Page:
Ottomans Versus the Safavids

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Many empires of Middle East civilizations have had strong political and social structures. Two of these empires are the Ottomans and the Safavids. The rise of the Ottomans correlates with the decline of the Roman Empire, which generated the shift in power from a singular Christian European society to a more Islamic influence. The Ottoman people became powerful in Asia Minor, which collapsed as a Seljuk Turk Kingdom, in the 13th to 14th centuries. The Safavids rose to power following the collapse of the Turkic Empire and invasion of the Mongols in the 13th and 14th centuries. Although the Safavids had advanced political and social systems, the Ottoman empire had more efficient political and social methods.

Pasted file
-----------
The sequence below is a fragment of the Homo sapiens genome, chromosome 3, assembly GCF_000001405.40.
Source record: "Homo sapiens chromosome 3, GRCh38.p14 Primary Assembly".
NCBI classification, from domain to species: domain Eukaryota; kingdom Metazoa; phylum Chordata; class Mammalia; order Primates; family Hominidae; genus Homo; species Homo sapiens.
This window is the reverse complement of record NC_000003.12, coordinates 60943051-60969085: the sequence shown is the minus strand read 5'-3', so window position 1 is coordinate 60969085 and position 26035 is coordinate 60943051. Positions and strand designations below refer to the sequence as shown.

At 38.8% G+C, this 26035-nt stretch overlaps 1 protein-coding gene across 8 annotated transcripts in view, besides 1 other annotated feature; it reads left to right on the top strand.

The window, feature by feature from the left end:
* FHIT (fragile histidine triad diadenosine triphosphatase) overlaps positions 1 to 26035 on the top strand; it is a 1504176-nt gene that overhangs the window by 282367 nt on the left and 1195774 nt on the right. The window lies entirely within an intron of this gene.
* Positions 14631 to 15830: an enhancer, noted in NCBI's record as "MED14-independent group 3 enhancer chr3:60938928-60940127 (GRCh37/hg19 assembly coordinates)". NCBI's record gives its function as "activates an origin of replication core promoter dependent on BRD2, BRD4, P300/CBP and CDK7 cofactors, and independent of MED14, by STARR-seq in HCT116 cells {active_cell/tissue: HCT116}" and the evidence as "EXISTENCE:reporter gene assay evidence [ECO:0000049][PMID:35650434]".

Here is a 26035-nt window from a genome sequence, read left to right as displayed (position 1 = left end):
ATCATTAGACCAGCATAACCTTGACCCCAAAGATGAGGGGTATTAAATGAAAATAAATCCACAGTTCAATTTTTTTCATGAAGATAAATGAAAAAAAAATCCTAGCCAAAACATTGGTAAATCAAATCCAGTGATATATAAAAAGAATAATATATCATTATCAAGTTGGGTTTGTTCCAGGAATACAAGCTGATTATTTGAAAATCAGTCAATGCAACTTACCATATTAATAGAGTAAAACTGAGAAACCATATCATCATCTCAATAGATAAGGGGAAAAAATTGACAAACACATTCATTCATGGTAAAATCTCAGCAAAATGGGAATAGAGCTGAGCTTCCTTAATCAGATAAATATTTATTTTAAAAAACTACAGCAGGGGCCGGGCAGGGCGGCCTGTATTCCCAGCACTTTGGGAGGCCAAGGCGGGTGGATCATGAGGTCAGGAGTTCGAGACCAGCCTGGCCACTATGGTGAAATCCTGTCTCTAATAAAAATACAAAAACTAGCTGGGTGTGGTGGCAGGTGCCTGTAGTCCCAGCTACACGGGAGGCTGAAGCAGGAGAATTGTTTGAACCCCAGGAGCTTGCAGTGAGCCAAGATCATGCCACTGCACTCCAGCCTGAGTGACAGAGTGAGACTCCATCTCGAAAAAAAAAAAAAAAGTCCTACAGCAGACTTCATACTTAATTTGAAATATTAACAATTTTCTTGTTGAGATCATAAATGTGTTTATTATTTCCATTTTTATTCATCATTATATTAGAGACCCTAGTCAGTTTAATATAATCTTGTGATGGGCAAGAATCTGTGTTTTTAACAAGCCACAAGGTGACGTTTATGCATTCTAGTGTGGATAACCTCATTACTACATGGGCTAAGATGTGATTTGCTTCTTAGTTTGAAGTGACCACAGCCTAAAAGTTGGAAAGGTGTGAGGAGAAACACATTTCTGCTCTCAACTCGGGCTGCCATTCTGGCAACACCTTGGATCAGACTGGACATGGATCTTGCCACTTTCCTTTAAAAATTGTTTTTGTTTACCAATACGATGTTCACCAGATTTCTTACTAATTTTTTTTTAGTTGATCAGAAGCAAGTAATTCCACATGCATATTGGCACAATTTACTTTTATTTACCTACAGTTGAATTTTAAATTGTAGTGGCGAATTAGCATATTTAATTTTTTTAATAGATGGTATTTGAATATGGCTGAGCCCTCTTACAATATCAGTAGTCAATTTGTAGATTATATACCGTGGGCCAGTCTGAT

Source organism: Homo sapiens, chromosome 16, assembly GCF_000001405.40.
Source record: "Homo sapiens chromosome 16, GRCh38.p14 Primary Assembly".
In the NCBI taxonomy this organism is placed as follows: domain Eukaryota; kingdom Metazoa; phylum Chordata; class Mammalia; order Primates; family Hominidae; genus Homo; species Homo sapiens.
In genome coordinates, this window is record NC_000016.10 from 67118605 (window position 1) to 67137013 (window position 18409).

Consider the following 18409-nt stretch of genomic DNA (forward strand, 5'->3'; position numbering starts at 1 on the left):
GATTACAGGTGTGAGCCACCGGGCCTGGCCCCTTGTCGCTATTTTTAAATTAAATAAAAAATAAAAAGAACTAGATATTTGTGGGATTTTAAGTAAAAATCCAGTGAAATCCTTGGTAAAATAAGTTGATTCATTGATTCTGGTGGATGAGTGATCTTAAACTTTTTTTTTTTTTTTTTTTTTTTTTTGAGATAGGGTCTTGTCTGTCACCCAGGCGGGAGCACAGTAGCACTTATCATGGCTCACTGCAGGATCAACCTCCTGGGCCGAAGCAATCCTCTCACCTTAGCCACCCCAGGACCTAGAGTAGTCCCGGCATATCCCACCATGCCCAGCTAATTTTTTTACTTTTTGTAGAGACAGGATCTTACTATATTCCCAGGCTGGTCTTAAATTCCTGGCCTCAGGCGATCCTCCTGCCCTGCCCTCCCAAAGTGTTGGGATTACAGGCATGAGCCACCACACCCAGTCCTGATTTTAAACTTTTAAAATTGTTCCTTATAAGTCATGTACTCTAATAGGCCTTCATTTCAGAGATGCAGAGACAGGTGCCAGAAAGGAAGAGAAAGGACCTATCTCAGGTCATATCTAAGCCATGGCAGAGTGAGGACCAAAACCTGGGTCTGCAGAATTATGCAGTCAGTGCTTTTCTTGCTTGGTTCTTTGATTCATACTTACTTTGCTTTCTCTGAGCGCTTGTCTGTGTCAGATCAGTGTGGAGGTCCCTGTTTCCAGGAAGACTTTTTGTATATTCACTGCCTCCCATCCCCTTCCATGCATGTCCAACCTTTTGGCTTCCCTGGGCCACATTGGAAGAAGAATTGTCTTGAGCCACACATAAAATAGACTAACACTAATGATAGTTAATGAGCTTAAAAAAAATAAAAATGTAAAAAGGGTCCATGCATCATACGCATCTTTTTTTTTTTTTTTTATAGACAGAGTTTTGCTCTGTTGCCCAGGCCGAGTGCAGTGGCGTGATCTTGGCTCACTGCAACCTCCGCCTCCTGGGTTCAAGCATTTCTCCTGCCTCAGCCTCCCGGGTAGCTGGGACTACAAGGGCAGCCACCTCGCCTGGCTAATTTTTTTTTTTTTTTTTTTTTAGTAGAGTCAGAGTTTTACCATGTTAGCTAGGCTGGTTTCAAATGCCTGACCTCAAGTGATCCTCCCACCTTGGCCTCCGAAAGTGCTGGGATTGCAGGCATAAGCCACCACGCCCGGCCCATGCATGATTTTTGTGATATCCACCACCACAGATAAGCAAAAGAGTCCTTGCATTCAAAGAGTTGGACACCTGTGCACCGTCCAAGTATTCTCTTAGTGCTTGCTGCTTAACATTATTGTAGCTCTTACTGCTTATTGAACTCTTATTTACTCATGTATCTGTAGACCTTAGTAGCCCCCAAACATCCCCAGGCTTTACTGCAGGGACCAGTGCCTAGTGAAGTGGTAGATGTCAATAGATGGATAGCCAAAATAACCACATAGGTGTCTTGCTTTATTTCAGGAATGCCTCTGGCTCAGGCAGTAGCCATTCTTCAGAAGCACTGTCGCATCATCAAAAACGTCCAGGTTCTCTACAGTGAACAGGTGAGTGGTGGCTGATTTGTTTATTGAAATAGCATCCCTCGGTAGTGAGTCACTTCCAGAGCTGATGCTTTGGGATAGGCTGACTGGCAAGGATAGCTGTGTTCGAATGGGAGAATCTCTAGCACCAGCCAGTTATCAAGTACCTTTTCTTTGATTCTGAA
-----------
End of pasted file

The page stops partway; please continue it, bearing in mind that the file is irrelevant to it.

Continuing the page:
The Ottomans and the Safavids both had strong features to their political systems. The Ottomans controlled using a strong military, use of weapons, and an extensive bureaucracy. Their empire was known to be geared for warfare. The Ottoman empire had strong governmental power. They ruled in their center of Constantinople, which the Ottomans built defense walls around, aqueducts in, and was where they opened their markets. Absolute power was granted to their Sultans, such as Suleymon the Magnificent. Another unique political factor of the Ottomans was their use of Janissaries. Janissaries were Ottoman infantry divisions that were made up of boys that were legally slaves that were captured and forced to fight. They were extremely strong and beneficial to the Ottomans. The Safavids ruled under the control of a Shah, or emperor. Some of these Shahs were Abbas the Great, Tahmasp I, and Isma’il. A large part of the Safavid political control was their followers who were given the nickname “Redheads” due to their red headgear. Similar to the Ottomans, the Safavid also had one especially great leader who led the empire to good times and success. This Shah was Abbas The Great, who, like Ottoman janissaries, captured boys from southern Russia for the military and...
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